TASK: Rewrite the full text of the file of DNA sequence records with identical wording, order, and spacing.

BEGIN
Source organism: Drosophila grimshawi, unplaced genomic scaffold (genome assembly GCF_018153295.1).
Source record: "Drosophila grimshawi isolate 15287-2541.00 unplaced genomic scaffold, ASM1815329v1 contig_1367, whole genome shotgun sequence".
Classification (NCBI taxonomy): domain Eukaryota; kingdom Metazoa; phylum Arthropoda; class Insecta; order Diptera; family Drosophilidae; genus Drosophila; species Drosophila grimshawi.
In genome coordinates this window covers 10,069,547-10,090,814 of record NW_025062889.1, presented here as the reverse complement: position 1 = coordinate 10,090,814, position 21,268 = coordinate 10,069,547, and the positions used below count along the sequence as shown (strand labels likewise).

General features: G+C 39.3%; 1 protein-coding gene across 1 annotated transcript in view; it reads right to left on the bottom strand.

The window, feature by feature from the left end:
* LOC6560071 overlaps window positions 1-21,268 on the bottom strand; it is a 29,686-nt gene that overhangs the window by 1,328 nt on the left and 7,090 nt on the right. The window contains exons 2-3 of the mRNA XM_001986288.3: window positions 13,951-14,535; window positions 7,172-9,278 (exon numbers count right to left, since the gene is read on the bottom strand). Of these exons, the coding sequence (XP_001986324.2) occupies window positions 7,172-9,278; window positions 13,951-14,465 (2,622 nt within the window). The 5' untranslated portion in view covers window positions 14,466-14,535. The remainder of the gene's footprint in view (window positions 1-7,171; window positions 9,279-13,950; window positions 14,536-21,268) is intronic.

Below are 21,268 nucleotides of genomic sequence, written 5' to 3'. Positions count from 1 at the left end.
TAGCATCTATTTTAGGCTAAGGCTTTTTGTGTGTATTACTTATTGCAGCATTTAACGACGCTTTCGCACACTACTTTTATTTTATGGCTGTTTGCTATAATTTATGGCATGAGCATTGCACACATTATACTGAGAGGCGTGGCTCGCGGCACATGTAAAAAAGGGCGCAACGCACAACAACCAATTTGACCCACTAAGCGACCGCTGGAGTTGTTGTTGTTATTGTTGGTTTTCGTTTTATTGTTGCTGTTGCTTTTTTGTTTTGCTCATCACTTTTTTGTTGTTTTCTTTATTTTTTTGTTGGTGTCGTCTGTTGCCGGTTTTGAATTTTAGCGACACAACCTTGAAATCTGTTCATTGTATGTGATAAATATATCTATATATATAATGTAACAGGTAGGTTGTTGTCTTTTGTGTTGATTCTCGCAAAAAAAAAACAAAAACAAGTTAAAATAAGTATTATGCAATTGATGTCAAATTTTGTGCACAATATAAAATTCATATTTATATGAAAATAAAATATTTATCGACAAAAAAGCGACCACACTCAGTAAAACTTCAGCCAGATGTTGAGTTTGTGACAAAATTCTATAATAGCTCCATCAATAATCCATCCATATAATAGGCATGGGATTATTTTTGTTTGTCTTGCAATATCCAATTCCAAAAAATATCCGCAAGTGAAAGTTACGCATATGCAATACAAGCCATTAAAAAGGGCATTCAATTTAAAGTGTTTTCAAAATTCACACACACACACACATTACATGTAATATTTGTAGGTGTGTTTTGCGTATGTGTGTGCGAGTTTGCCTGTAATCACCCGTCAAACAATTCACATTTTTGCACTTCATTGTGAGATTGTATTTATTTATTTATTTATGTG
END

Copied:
Source organism: Drosophila grimshawi, unplaced genomic scaffold (genome assembly GCF_018153295.1).
Source record: "Drosophila grimshawi isolate 15287-2541.00 unplaced genomic scaffold, ASM1815329v1 contig_1367, whole genome shotgun sequence".
Classification (NCBI taxonomy): domain Eukaryota; kingdom Metazoa; phylum Arthropoda; class Insecta; order Diptera; family Drosophilidae; genus Drosophila; species Drosophila grimshawi.
In genome coordinates this window covers 10,069,547-10,090,814 of record NW_025062889.1, presented here as the reverse complement: position 1 = coordinate 10,090,814, position 21,268 = coordinate 10,069,547, and the positions used below count along the sequence as shown (strand labels likewise).

General features: G+C 39.3%; 1 protein-coding gene across 1 annotated transcript in view; it reads right to left on the bottom strand.

The window, feature by feature from the left end:
* LOC6560071 overlaps window positions 1-21,268 on the bottom strand; it is a 29,686-nt gene that overhangs the window by 1,328 nt on the left and 7,090 nt on the right. The window contains exons 2-3 of the mRNA XM_001986288.3: window positions 13,951-14,535; window positions 7,172-9,278 (exon numbers count right to left, since the gene is read on the bottom strand). Of these exons, the coding sequence (XP_001986324.2) occupies window positions 7,172-9,278; window positions 13,951-14,465 (2,622 nt within the window). The 5' untranslated portion in view covers window positions 14,466-14,535. The remainder of the gene's footprint in view (window positions 1-7,171; window positions 9,279-13,950; window positions 14,536-21,268) is intronic.

Below are 21,268 nucleotides of genomic sequence, written 5' to 3'. Positions count from 1 at the left end.
TAGCATCTATTTTAGGCTAAGGCTTTTTGTGTGTATTACTTATTGCAGCATTTAACGACGCTTTCGCACACTACTTTTATTTTATGGCTGTTTGCTATAATTTATGGCATGAGCATTGCACACATTATACTGAGAGGCGTGGCTCGCGGCACATGTAAAAAAGGGCGCAACGCACAACAACCAATTTGACCCACTAAGCGACCGCTGGAGTTGTTGTTGTTATTGTTGGTTTTCGTTTTATTGTTGCTGTTGCTTTTTTGTTTTGCTCATCACTTTTTTGTTGTTTTCTTTATTTTTTTGTTGGTGTCGTCTGTTGCCGGTTTTGAATTTTAGCGACACAACCTTGAAATCTGTTCATTGTATGTGATAAATATATCTATATATATAATGTAACAGGTAGGTTGTTGTCTTTTGTGTTGATTCTCGCAAAAAAAAAACAAAAACAAGTTAAAATAAGTATTATGCAATTGATGTCAAATTTTGTGCACAATATAAAATTCATATTTATATGAAAATAAAATATTTATCGACAAAAAAGCGACCACACTCAGTAAAACTTCAGCCAGATGTTGAGTTTGTGACAAAATTCTATAATAGCTCCATCAATAATCCATCCATATAATAGGCATGGGATTATTTTTGTTTGTCTTGCAATATCCAATTCCAAAAAATATCCGCAAGTGAAAGTTACGCATATGCAATACAAGCCATTAAAAAGGGCATTCAATTTAAAGTGTTTTCAAAATTCACACACACACACACATTACATGTAATATTTGTAGGTGTGTTTTGCGTATGTGTGTGCGAGTTTGCCTGTAATCACCCGTCAAACAATTCACATTTTTGCACTTCATTGTGAGATTGTATTTATTTATTTATTTATGTG